What was it like working on Selena Gomez’s “Bad Liar”?
Julia Michaels deserves so much credit for that song. I actually have a 45-minute file of the room recording of when we wrote that song, and Julia and Justin coming up with the lyrics. It's a lot of sounds of people eating Cheetos and stuff, but it's amazing to listen to them. The lyrics were so special, weird, and cool that me and Aaron Bay-Schuck, the head of Interscope, sat down with it afterwards and we just could not figure out what to do with it afterwards because the song just didn't want anything else on it. It stayed very minimal, which I love to do because I'm so scared of overproducing.
When you're working on a song, how much of the producing and songwriting happens at the same time?
It varies per song. If you listen to the recording of the session for "Bad Liar" it's mostly Justin and Julia talking. The track is starting and stopping and I'm building it when they're working on the song. I love to get the input on the songwriters [I'm working with] on the drums and the hook. Other times, it can just be the chords. For "New Rules" it was about 80% there. "New Rules," without mentioning any names, was passed up before Dua cut it because the artist didn't really think it had a substantial hook. Granted, the demo sounds much different because Dua's voice changed that entire song from average to amazing, in my opinion.
When you say the song got passed up before landing with Dua, is that how these things happen?
Sometimes there are songs that aren't right for an artist and they'll sit around for a year and there'll be a project where you'll be like, 'Oh remember that one song?' and we'll send it to the A&R. And obviously "New Rules" would have never happened if Dua hadn't heard the song and had loved it. She had her input on it and everything. In the end, it's really up to the artists and their team to choose the right work. But a lot of songs get set around like that and it's so funny how accidental and happenstance a pitch will be that ends up becoming a number 1. For "Want To Want Me," for instance, CeeLo was interested, Carly Rae Jepsen was interested, Chris Brown was interested — Chris Brown even cut the song, I believe.
“I take pride in people not being able to identify the source of a sound.”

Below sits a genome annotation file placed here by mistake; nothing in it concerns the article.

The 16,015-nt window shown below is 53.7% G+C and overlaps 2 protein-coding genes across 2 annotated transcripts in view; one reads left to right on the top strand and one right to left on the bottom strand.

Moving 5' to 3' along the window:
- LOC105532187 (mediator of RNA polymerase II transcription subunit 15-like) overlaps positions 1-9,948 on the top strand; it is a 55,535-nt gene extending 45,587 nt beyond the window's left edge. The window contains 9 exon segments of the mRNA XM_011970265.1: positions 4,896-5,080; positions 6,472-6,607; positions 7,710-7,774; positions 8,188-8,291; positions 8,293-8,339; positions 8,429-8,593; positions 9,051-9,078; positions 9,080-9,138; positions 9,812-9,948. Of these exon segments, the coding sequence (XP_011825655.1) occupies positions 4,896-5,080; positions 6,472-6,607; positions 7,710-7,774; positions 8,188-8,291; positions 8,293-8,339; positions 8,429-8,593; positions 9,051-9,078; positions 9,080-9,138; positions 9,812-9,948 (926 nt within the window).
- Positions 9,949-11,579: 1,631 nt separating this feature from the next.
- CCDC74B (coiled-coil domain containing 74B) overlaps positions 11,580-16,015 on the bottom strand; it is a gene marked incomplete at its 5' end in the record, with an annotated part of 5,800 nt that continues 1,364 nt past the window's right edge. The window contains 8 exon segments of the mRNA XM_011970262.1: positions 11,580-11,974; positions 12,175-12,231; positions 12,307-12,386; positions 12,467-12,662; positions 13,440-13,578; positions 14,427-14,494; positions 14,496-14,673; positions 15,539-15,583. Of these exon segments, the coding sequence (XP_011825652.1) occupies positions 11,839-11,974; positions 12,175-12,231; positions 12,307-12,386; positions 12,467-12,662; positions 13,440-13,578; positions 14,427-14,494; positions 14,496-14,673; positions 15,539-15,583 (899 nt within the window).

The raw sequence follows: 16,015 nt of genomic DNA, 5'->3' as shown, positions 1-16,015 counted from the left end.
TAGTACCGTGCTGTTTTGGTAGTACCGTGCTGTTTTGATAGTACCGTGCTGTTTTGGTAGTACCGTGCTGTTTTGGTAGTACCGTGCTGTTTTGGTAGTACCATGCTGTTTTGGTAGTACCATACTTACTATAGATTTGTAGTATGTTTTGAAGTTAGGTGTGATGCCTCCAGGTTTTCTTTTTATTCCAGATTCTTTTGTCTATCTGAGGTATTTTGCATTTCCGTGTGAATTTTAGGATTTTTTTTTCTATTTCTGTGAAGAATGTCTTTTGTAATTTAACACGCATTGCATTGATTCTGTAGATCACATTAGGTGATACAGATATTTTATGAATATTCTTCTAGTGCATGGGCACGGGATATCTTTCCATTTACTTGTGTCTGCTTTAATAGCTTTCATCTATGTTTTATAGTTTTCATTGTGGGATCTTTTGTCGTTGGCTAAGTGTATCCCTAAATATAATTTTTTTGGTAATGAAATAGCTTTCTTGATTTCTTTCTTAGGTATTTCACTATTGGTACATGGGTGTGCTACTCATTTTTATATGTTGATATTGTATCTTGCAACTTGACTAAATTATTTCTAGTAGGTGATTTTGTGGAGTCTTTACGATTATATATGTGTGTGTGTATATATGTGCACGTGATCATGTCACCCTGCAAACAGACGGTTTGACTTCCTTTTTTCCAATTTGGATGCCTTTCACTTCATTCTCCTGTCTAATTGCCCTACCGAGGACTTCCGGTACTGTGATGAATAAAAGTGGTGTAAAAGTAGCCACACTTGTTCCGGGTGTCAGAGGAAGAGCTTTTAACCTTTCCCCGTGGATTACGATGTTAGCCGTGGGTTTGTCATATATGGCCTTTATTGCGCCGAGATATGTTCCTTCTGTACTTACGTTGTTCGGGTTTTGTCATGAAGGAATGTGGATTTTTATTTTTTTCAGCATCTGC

Recently Madonna spoke out against songwriting camps on Instagram, saying that people can't stay focused for more than 15 minutes. How do these things affect the songwriting process?
I don't know how often I get good songs out of camps. Songwriting camps, which I don't do too often, serve a different purpose for me. I think a lot of publishing companies will throw these camps because it's a good way to introduce their older, more experienced writers with their newer writers. So for me, I do camps because I'm interested in the new writers. But it is a little hard to stay focused. Sometimes there can be two sessions a day. It's a little difficult to get in a groove. Madonna has a point. The most ideal situation if I was working with Madonna, and I should be so lucky, would be to work with her for a couple of months and actually get to know her. I wouldn't want to work with Madonna for six hours and try and write a song with her. To have a legend in front of you and to only have six hours and to try and do her entire career justice in that amount of time would be so hard.
You've been pictured in the studio with Katy Perry. Is that a thing that's happening?
Oh yeah, Katy Perry and I had a session. We did a couple of days and she is fucking amazing. Before any of her artistry, Katy Perry as a person is the funniest human being I've ever met in my life. I was so surprised. I was very nervous to meet her because she's fucking Katy Perry, someone I've wanted to work with my whole fucking life, and she was literally the most normal, no-ego person. And she's a fucking great writer, too. I should have known that, I guess, but that was so much fun. We wrote a fucking awesome song.
Finally, what was it like working with Britney Spears?
Oh my god. Even thinking about it makes me crazy. The track for "If I'm Dancing" was actually made three years before a song was written on it. It just sat on a hard drive forever and then I played it for [co-writers] Simon Wilcox and Chantal Kreviazuk. I did get to go into the studio for Britney to do the vocals and I took an anti-anxiety medication before because I was absolutely freaking the fuck out. It was crazy when she was on the mic, and to hear her voice in the studio and all her little nuances and all the little rasps in her voice, you know? That shit is insane. I tried to use everything. I tried to get her laughing so I could have little samples of that. She was like an artist that just got signed. She was so happy and so fucking cute.
She doesn't go in for long, right?
She comes in. She knows what she wants to do. The thing is, she doesn't have to stay long because she's a pro when it comes to being vocal produced. You'll say, "Try it like this," and she'll just do it. There's no ego, she just fucking delivers. She's a real one.